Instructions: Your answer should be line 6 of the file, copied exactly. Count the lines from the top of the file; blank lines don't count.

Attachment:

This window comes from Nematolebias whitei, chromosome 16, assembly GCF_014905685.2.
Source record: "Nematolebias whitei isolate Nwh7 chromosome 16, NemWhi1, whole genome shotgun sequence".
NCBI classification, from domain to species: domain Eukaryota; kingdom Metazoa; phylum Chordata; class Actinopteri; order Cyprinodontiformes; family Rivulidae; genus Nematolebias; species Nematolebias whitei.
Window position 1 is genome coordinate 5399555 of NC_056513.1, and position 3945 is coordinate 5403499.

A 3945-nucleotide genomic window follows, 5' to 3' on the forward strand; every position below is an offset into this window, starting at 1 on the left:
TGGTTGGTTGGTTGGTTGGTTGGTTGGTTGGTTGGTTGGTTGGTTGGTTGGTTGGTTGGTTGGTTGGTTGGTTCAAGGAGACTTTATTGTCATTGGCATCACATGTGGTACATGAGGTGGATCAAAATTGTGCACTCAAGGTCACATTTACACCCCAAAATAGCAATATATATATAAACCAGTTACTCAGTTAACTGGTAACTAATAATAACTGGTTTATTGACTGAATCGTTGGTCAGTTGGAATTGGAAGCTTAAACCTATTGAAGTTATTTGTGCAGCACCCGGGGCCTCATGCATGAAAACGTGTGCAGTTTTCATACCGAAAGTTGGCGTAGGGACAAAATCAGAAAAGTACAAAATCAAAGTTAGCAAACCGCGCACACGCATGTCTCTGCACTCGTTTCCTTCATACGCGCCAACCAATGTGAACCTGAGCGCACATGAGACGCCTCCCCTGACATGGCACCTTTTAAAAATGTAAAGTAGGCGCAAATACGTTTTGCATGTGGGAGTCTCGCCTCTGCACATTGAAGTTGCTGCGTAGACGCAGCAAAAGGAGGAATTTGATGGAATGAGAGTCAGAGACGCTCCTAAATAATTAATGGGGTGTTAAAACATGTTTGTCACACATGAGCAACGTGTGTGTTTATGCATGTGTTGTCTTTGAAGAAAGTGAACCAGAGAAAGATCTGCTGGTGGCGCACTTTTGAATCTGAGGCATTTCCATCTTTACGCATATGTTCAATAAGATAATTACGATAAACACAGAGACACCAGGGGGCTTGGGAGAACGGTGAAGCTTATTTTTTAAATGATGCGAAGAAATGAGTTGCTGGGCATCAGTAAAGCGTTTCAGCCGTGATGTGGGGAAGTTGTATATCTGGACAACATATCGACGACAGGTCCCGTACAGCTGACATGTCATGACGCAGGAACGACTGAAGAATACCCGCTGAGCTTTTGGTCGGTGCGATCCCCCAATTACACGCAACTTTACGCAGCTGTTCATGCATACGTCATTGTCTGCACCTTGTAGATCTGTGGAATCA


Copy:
TGGTTGGTTGGTTGGTTGGTTGGTTGGTTGGTTGGTTGGTTGGTTGGTTGGTTGGTTGGTTGGTTGGTTGGTTCAAGGAGACTTTATTGTCATTGGCATCACATGTGGTACATGAGGTGGATCAAAATTGTGCACTCAAGGTCACATTTACACCCCAAAATAGCAATATATATATAAACCAGTTACTCAGTTAACTGGTAACTAATAATAACTGGTTTATTGACTGAATCGTTGGTCAGTTGGAATTGGAAGCTTAAACCTATTGAAGTTATTTGTGCAGCACCCGGGGCCTCATGCATGAAAACGTGTGCAGTTTTCATACCGAAAGTTGGCGTAGGGACAAAATCAGAAAAGTACAAAATCAAAGTTAGCAAACCGCGCACACGCATGTCTCTGCACTCGTTTCCTTCATACGCGCCAACCAATGTGAACCTGAGCGCACATGAGACGCCTCCCCTGACATGGCACCTTTTAAAAATGTAAAGTAGGCGCAAATACGTTTTGCATGTGGGAGTCTCGCCTCTGCACATTGAAGTTGCTGCGTAGACGCAGCAAAAGGAGGAATTTGATGGAATGAGAGTCAGAGACGCTCCTAAATAATTAATGGGGTGTTAAAACATGTTTGTCACACATGAGCAACGTGTGTGTTTATGCATGTGTTGTCTTTGAAGAAAGTGAACCAGAGAAAGATCTGCTGGTGGCGCACTTTTGAATCTGAGGCATTTCCATCTTTACGCATATGTTCAATAAGATAATTACGATAAACACAGAGACACCAGGGGGCTTGGGAGAACGGTGAAGCTTATTTTTTAAATGATGCGAAGAAATGAGTTGCTGGGCATCAGTAAAGCGTTTCAGCCGTGATGTGGGGAAGTTGTATATCTGGACAACATATCGACGACAGGTCCCGTACAGCTGACATGTCATGACGCAGGAACGACTGAAGAATACCCGCTGAGCTTTTGGTCGGTGCGATCCCCCAATTACACGCAACTTTACGCAGCTGTTCATGCATACGTCATTGTCTGCACCTTGTAGATCTGTGGAATCA